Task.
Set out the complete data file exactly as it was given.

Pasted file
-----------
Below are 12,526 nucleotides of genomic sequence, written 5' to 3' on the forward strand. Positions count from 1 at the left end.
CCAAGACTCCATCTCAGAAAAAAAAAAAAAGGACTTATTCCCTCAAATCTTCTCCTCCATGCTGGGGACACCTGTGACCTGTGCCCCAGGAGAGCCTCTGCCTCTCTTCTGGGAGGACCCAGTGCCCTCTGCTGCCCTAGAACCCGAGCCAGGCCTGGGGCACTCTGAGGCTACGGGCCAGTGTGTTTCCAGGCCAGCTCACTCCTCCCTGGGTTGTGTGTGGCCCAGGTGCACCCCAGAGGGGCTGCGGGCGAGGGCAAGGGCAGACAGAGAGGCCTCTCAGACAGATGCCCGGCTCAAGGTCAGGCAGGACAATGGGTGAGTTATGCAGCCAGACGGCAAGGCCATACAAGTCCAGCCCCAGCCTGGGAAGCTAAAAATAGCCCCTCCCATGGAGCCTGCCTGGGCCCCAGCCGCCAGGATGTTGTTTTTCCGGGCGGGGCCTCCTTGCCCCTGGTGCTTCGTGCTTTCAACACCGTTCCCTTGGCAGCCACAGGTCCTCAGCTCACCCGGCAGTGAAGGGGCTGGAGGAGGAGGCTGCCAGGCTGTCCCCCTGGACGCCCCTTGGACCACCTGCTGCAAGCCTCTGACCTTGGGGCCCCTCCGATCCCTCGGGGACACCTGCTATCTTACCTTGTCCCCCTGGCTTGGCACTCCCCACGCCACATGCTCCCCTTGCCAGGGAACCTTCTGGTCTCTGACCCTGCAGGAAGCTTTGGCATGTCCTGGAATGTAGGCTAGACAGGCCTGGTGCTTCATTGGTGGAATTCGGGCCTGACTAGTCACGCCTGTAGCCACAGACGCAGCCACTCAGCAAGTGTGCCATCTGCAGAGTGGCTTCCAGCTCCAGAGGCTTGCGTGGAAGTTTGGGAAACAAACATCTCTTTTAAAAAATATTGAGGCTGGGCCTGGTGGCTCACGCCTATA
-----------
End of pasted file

Below are 12,526 nucleotides of genomic sequence, written 5' to 3' on the forward strand. Positions count from 1 at the left end.
CCAAGACTCCATCTCAGAAAAAAAAAAAAAGGACTTATTCCCTCAAATCTTCTCCTCCATGCTGGGGACACCTGTGACCTGTGCCCCAGGAGAGCCTCTGCCTCTCTTCTGGGAGGACCCAGTGCCCTCTGCTGCCCTAGAACCCGAGCCAGGCCTGGGGCACTCTGAGGCTACGGGCCAGTGTGTTTCCAGGCCAGCTCACTCCTCCCTGGGTTGTGTGTGGCCCAGGTGCACCCCAGAGGGGCTGCGGGCGAGGGCAAGGGCAGACAGAGAGGCCTCTCAGACAGATGCCCGGCTCAAGGTCAGGCAGGACAATGGGTGAGTTATGCAGCCAGACGGCAAGGCCATACAAGTCCAGCCCCAGCCTGGGAAGCTAAAAATAGCCCCTCCCATGGAGCCTGCCTGGGCCCCAGCCGCCAGGATGTTGTTTTTCCGGGCGGGGCCTCCTTGCCCCTGGTGCTTCGTGCTTTCAACACCGTTCCCTTGGCAGCCACAGGTCCTCAGCTCACCCGGCAGTGAAGGGGCTGGAGGAGGAGGCTGCCAGGCTGTCCCCCTGGACGCCCCTTGGACCACCTGCTGCAAGCCTCTGACCTTGGGGCCCCTCCGATCCCTCGGGGACACCTGCTATCTTACCTTGTCCCCCTGGCTTGGCACTCCCCACGCCACATGCTCCCCTTGCCAGGGAACCTTCTGGTCTCTGACCCTGCAGGAAGCTTTGGCATGTCCTGGAATGTAGGCTAGACAGGCCTGGTGCTTCATTGGTGGAATTCGGGCCTGACTAGTCACGCCTGTAGCCACAGACGCAGCCACTCAGCAAGTGTGCCATCTGCAGAGTGGCTTCCAGCTCCAGAGGCTTGCGTGGAAGTTTGGGAAACAAACATCTCTTTTAAAAAATATTGAGGCTGGGCCTGGTGGCTCACGCCTATA